Completed: Biotechnological Interventions for Neurodegenerative Diseases
2023 NRR Series Free Webinar: Biotechnological Interventions for Neurodegenerative Diseases
Date and Time:
The 15th of September, Friday
20:00-21:30 (Beijing) | 14:00-15:30 (CET) | 8:00 am-9:30 am (EST)
Jay (Jiahua) Xie
Department of Pharmaceutical Sciences, North Carolina Central University, USA
Speech Title: A new approach to Huntington's disease research - insights from a plant-based model revealing mutant Huntingtin's impact on cellular pathways
About the speaker: Dr. Jiahua (Jay) Xie is a professor in the Department of Pharmaceutical Sciences and a principal investigator at BRITE, with 50% teaching and 50% research responsibilities. Prior to joining NCCU, Dr. Xie was a senior scientist at the Vector Tobacco Research Inc. (NC) for five years. Dr. Xie was one of the key scientists who investigated the tobacco alkaloid metabolism and developed the first nicotine-free transgenic tobacco plant in the world.
Dr. Xie’s long-term research goals are (1) to utilize plant biotechnology and molecular techniques to efficiently produce natural products and pharmaceutical proteins of biomedical importance, (2) to study the functions of these plant-produced natural products and recombinant proteins in vitro and in vivo, and (3) to provide a good training platform for under-represented students to perform hypothesis-driven biotechnological and biomedical research.
Glycoengineering of plants to produce a tissue-protective asialo-rhuEPO (EPO without sialic acids) is one of his research interests. Recently, his group has extended their research to study cell/tissue protective effects of plant-produced asialo-rhuEPO and its mechanisms of action in cell and animal models as well as to evaluate its pharmacological characteristics.
Eloy Bejarano Fernández
School of Health Sciences and Veterinary School, Universidad CEU Cardenal Herrera, Spain
Speech Title: Targeting autophagy with natural Compounds to counteract (sugar-derived) proteinaceous deposition in brain
About the speaker: The main interest of our laboratory is to gain a better understanding of the cellular and molecular processes that contribute to ageing and the impact that nutrition has on them. We use a variety of cellular and animal models to study the impact that elements of our diet have on the pathophysiology of tissues and organs.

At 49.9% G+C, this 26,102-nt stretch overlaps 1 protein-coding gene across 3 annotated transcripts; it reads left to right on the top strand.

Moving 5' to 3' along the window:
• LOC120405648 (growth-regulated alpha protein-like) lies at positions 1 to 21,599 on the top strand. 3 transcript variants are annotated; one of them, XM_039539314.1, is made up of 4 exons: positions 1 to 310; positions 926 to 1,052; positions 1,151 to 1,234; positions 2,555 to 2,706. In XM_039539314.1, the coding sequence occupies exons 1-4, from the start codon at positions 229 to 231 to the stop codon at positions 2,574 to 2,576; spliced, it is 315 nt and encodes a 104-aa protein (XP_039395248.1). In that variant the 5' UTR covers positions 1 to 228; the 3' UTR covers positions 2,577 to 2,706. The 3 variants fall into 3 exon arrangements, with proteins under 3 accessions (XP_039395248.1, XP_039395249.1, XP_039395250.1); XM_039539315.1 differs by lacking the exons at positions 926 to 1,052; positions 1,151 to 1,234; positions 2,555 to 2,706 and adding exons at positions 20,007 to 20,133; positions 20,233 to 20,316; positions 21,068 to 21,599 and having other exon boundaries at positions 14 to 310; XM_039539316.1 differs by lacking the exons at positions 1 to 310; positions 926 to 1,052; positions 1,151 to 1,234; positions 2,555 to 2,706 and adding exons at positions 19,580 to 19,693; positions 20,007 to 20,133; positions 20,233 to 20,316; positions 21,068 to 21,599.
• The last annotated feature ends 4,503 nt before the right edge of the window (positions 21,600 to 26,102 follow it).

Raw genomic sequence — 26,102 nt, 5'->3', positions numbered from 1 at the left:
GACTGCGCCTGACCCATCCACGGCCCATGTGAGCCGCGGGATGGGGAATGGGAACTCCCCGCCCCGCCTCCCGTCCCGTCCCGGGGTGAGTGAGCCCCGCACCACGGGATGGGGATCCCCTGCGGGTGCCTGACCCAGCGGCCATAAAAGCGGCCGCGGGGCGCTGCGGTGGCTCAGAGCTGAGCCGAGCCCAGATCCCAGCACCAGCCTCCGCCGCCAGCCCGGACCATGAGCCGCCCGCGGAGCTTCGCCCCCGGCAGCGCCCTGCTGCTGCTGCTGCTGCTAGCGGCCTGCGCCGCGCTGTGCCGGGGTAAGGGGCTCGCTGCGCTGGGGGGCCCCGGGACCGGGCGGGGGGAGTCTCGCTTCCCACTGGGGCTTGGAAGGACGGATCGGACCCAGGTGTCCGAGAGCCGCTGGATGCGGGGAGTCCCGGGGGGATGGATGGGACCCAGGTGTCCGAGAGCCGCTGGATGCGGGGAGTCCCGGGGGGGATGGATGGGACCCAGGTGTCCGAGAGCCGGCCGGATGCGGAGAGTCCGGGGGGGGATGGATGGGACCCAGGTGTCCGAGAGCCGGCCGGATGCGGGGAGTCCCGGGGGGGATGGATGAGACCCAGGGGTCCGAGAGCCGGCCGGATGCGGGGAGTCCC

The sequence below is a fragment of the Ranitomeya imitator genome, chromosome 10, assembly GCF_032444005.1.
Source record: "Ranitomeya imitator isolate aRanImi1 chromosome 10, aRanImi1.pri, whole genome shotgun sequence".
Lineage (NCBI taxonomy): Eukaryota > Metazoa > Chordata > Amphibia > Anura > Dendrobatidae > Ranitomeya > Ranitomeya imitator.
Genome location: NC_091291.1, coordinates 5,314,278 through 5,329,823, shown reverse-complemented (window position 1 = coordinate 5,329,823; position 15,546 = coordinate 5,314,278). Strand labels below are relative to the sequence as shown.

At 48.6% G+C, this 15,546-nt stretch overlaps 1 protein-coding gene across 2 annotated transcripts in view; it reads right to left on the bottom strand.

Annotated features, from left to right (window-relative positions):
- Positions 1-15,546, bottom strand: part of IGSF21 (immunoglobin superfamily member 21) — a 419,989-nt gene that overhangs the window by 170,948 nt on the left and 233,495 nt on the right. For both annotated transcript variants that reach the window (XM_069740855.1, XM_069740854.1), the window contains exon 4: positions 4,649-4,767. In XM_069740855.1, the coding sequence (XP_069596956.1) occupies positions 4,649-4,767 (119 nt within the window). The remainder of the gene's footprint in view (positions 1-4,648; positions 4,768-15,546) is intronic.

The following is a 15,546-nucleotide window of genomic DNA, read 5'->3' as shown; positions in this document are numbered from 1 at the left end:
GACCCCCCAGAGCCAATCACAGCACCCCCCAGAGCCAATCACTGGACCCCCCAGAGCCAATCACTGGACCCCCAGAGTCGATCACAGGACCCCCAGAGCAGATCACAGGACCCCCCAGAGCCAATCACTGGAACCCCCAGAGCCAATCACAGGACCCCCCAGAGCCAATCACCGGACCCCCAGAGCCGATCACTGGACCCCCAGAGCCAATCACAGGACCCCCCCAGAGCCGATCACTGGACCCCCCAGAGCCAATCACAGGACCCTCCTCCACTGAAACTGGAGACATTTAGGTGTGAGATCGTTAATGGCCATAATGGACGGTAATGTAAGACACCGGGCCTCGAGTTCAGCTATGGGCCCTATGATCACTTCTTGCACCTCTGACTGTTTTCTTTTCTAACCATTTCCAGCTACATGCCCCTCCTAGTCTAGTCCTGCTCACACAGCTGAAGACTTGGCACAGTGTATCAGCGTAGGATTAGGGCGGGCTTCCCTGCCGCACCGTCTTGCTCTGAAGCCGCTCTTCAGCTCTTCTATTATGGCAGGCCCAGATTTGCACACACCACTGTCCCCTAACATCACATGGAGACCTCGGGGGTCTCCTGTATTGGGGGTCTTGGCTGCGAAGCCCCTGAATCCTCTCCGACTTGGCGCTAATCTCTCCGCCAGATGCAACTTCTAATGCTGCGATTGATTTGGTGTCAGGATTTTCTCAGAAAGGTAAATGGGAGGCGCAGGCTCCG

When the organism ages or is under pathological stress, there is an accumulation of damaged proteins, as well as a loss of communication between the cells that make up our tissues. In our laboratory we are focused on the study of these 2 altered processes during ageing and diseases associated with aging: loss of proteostasis (due to impaired function of cellular waste recycling systems) and loss of intercellular communication in our tissues. We explore how alterations in these cellular processes may contribute to aging and age-related diseases, with a special emphasis on ocular and neurodegenerative diseases.
A better understanding of these processes will help us to identify compounds and develop strategies that will result in new therapies to combat these human diseases and promote healthy aging.
Veronika E. Neubrand
Department of Cell Biology, Facultad de Ciencias, University of Granada, Spain
About the Session Chair: Dr. Neubrand is mainly engaged in the molecular mechanisms in microglia, the brain's immune cells, during neuroinflammation, a common characteristic in many neurodegenerative diseases, such as Multiple Sclerosis, Parkinson's and Alzheimer's diseases, endogenous factors that influence physiology and morphology, representing new therapeutic targets in neurodegenerative diseases.
Dr. Neubrand has extensive experience in characterizing cell populations of the central nervous system at the cellular and molecular level, with special interest in events related to immunopathological and degenerative processes. Her specialty lies in identifying the associated changes in different cell types with molecular scrutiny techniques and immunodetection analysis.